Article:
In the poem 'i remember, i remember' by Philip Larkin what is meant be 'comic ford'?
i really enjoyed this poem but i am not sure what he means by 'comic ford', i think it might be like jokes but im not sure and just wanted to check. i also wanted to know if anyone else has read the poem and enjoyed it because i thought it was really good.
The reference to the "comic Ford" is a little unclear.
My guess is that it refers to a Ford automobile, one that was in some way "comic"; perhaps it was scratched and dented in a funny way, perhaps it made funny noises, or had a funny way of breaking down at the most innopportune times.
The main idea of the poem is that the author has returned to the town where he grew up, but he finds that he does not have particularly fond memories of it.
The author refers to the town as the place "where my childhood was unspent." He visits the family garden, which he recalls was "where I did not invent / Blinding theologies of flowers and fruits" (italics added). He cynically refers to his "splendid family [that] / I never ran to when I got depressed."
When the author mentions the "comic Ford," he seems to be continuing the list of fond memories that he does not have.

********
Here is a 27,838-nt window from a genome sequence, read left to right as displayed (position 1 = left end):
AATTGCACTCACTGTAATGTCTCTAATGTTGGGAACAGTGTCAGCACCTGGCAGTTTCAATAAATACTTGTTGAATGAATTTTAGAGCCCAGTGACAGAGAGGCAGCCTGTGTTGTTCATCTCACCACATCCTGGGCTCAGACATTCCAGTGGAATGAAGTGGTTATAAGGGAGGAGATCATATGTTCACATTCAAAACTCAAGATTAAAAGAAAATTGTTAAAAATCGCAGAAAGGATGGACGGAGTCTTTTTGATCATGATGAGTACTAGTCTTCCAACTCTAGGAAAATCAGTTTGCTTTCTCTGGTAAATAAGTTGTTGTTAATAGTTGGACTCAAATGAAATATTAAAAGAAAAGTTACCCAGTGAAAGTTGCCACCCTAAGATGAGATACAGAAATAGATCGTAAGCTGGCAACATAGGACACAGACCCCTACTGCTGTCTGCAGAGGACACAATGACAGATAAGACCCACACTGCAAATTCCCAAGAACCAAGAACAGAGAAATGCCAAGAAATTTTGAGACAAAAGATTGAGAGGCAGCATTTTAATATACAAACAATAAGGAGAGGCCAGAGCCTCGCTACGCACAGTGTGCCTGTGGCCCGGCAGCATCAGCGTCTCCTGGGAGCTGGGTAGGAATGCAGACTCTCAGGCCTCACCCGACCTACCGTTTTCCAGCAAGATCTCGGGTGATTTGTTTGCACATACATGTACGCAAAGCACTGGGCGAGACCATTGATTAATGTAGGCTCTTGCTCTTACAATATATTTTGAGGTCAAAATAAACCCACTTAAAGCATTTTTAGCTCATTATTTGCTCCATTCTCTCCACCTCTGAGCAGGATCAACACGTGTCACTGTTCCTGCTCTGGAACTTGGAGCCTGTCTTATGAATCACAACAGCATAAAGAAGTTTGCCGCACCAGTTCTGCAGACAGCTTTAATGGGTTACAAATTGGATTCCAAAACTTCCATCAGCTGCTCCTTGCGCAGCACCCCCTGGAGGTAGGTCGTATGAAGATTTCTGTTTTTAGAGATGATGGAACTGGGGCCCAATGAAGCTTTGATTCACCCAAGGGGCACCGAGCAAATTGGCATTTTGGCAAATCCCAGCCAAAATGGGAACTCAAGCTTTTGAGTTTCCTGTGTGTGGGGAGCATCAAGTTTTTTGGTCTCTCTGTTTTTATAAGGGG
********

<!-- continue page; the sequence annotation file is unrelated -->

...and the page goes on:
Like many people have discovered through hard experience, "you can't go home again" (see the first link below).
The expression "comic ford" occurs in the fifth stanza of the poem:
I never ran to when I got depressed,
The boys all biceps and the girls all chest,
Their comic Ford, their farm where I could be
It could mean either a ford motor car or a toy model of a ford motor car.
The language used in the poem is conversational yet poetic, exaggerating slightly, as memory is wont to do, the significant events in the speaker's childhood. The events which seem to have been so important to him in his childhood he now denies, which show a reluctance in the speaker to revisit and share his past with his friend. The dissatisfaction and disdain felt by the speaker for his childhood is obvious, especially in the tone of the last line - 'Nothing, like something, happens anywhere.' This line is a powerful ending to the poem.